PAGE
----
Here’s my current state of mind when it comes to Digidesign:  I will never, ever buy one of their products again and will go out of my way to ensure no one else I know does either.

I suspect that there is a set of major software design problems at Digidesign, though I have no evidence to support that opinion. It’s just that I’ve seen this before like the alleged spaghetti code of the publishing software, Quark, that kept the company from innovating or even shipping upgrades in a timely fashion (plus, Quark people had the reputation of being supreme, arrogant a**holes and the company had notoriously horrible customer service…just like Digidesign does today).

So when will Digidesign ship a Leopard upgrade? How does a supposed EIGHT MONTHS from the time Leopard shipped strike you?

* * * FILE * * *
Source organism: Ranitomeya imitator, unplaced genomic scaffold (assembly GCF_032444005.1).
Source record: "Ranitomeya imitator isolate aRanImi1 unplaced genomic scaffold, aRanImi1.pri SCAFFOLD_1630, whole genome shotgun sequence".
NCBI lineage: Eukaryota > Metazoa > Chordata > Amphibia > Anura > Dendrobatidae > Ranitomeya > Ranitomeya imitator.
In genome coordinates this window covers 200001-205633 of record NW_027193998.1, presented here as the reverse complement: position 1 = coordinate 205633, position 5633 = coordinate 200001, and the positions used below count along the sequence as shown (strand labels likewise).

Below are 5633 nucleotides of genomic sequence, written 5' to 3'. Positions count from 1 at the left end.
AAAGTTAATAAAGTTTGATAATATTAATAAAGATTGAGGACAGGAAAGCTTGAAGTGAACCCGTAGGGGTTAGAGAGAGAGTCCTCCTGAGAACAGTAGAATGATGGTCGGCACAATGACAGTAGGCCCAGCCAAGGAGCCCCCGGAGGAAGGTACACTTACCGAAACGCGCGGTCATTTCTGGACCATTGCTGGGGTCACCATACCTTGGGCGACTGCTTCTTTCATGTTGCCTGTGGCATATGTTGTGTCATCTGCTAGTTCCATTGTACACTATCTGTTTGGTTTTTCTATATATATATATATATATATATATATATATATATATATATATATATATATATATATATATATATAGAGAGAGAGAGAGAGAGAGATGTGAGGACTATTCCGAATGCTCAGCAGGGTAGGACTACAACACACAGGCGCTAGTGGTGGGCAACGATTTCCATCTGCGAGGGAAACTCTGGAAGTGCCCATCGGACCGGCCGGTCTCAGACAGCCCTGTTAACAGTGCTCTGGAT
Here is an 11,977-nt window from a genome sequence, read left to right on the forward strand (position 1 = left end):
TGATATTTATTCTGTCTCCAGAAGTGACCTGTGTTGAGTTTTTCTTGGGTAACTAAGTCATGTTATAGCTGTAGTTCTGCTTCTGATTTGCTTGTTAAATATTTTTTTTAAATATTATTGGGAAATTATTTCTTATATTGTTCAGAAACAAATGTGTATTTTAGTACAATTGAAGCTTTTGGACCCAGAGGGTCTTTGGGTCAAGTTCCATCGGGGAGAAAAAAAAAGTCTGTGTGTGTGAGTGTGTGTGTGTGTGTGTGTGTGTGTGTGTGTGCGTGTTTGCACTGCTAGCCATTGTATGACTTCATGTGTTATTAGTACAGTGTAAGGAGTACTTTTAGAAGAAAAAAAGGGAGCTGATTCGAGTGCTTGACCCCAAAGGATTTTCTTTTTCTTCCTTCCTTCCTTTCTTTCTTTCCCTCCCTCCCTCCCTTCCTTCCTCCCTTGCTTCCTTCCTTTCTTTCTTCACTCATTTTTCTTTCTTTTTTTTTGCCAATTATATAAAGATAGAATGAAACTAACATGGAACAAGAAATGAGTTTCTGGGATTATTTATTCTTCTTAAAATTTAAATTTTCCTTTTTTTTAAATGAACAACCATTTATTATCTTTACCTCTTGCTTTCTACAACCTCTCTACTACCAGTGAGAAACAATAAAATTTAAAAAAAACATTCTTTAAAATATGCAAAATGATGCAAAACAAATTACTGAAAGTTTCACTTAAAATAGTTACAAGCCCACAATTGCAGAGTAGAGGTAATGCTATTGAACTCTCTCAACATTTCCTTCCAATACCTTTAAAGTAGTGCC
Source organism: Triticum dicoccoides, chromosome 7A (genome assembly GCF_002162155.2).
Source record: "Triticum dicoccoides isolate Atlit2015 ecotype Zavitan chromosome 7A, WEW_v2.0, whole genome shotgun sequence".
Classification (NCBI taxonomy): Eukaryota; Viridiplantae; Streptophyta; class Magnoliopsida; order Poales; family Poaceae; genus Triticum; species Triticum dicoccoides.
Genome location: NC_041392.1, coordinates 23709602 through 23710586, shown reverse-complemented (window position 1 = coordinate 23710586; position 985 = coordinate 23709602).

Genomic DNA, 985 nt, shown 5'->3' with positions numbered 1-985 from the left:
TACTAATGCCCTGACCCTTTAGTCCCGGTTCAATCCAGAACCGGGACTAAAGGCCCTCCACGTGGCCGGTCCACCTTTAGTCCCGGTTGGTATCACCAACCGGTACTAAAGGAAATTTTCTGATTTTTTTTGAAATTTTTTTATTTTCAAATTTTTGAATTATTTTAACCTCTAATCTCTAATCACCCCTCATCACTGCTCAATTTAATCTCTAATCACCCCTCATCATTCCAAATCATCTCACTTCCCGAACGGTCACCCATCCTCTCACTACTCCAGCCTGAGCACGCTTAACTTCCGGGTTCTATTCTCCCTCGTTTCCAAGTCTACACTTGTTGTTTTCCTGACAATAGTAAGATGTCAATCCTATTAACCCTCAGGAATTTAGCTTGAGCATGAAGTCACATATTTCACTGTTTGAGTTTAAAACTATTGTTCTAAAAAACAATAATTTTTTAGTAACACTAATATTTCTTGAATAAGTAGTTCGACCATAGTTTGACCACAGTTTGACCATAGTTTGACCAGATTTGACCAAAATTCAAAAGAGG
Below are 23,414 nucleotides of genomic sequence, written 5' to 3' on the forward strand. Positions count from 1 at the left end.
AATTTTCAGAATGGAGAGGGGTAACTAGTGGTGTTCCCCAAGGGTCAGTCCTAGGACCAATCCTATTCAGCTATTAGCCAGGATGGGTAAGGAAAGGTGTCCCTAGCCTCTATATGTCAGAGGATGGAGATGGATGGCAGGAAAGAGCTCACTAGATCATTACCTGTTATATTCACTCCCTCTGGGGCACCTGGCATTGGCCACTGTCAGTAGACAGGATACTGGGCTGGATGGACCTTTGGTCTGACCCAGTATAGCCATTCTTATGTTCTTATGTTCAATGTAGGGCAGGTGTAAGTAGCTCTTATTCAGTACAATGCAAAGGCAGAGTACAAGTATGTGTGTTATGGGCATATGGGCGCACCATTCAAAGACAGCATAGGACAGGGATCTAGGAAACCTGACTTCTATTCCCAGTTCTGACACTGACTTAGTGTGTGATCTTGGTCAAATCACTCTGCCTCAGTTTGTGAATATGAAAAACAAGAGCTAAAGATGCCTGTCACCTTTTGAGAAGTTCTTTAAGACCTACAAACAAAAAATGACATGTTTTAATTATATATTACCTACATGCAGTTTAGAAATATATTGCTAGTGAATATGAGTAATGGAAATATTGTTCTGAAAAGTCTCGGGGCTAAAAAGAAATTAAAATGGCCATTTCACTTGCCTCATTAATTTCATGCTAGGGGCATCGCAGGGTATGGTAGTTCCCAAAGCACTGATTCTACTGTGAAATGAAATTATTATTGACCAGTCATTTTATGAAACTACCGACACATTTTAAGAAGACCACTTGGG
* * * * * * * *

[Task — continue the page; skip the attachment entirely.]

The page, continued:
To quote the Digidesign GM, Dave Lebolt, from his letter I referenced above:  “We hope to have the new release within between 1 and 2 months from now; some of that timetable is contingent on Apple.”

Dave, hope is not a strategy or plan and you’ve lost my hope and me as a customer.


  1. Graeme on April 11, 2008 at 6:52 pm

    I was in the same exact boat during the Jaguar to Panter switch with the exact problem, but I had the Mbox 1.

    Because of the keyboards I use and wanted to have a device with both Audio and MIDI input. I went to one of the Guitar Centers and saw the Focusrite Saffire.

    I may have done the wrong move and not looked in to it before hand, but I bought it and never thought twice about returning it.

    It may be a little bigger than the Mbox2, but you can use it as a firewire powered piece of hardware.

    But congrats on making the blog post. Digidesign is not what it was once thought to be!